Color Detector is a free color picker for Windows that lets you detect the color for the location where your mouse pointer is at. You can use this software to get the RGB (Red Green, Blue) values of the color. This is useful when you want to reproduce the color in another software.
“What if I move my mouse pointer? wouldn’t it change the values in this color detector?” Color detector lets you freeze the values displayed in the interface so you can easily copy the values or note it down.
One other feature with this screen color picker is that it lets you view the Hex Code for the colors detected. This is yet another useful feature when you have to use the color in your HTML source code.
Did you notice the little mouse cursor there to the right of our “Ilovefreesoftware” logo? That’s all you gotta do actually. You don’t need to move this color detector’s screen around to capture the color. Just move the mouse pointer over to the window, menu, button, image or any other window element to capture the color that’s currently under the mouse cursor.
I found this very useful when I was writing source codes in HTML (language in which webpages are designed; just in case you didn’t know). I had to often look up for color codes on the internet (I saved it after a couple of times) and look for the color I wanted to insert in my HTML code.
Even with the HTML color codes, you can never reproduce the exact color you’re looking for, until you tweak the HTML color code itself (that’s what I used to do).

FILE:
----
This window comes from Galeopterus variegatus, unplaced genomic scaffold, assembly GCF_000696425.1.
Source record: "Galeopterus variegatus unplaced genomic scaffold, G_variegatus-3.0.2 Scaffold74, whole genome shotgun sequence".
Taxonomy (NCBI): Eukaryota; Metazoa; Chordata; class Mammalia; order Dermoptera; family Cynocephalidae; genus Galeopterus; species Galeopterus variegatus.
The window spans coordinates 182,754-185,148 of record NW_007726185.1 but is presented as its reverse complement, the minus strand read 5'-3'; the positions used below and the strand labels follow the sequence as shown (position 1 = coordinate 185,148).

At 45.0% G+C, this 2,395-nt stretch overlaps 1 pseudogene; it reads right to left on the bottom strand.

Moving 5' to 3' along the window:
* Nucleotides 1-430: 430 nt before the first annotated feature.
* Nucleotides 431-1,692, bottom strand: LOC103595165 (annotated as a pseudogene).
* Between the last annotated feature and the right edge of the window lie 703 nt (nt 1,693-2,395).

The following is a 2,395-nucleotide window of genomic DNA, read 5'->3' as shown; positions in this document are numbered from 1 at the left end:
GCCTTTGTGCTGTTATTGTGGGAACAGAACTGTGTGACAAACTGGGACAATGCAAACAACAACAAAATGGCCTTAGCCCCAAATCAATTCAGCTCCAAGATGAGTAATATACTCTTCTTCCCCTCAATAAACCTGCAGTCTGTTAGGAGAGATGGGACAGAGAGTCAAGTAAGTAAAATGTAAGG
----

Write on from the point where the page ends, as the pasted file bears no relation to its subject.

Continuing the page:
Color Detector lets me view the exact HEX code for the color that’s under the mouse pointer. Now, all I had to do is to copy the HEX code for the color I want to use and paste it in the HTML code.
That is just one way of using it. You can actually use this lightweight color detector for other purposes too.
Codes! Copy them for me
While using this color detector, you might want to copy the code, but the moment you move your mouse pointer, the color code changes. There is a little fix to this one. Once the mouse pointer is on the color you want, press the F5 to freeze the interface. Now, Color Detector would not detect other colors until your tell it to (F5 again to unfreeze).
I really liked the color used on one of the websites that I came across while I was browsing the internet. I wanted to use that color on my website too. It could be something else, something simple as setting the color as your desktop background, if you prefer solid desktops with a software like LoneColor. Or, maybe you’re someone who deal with photographs and other photo editing tools where you want to reproduce the exact color.
As RGB (Red, Green, Blue) values are something that is understood by every photo editing software, you can simple press F7 to copy the RGB values to the clipboard and paste them into your favorite photo editing software.
One other little feature that I liked with this screen color picker is that it tries to work out the name of a color if it’s a known one (or a commonly found color).
Color Detector is a simple piece of software that does not give you a huge interface (and complicated) to do a simple task. You can easily find the values you’re looking for in the interface. You might want a bigger view of what this color detector has detected so this color detector gives you preview of what it has got.
I used Color Detector with Windows 7 and find it to be something useful. This gives me the liberty to use any color that’s currently on the screen. Try it out, it doesn’t require an installation.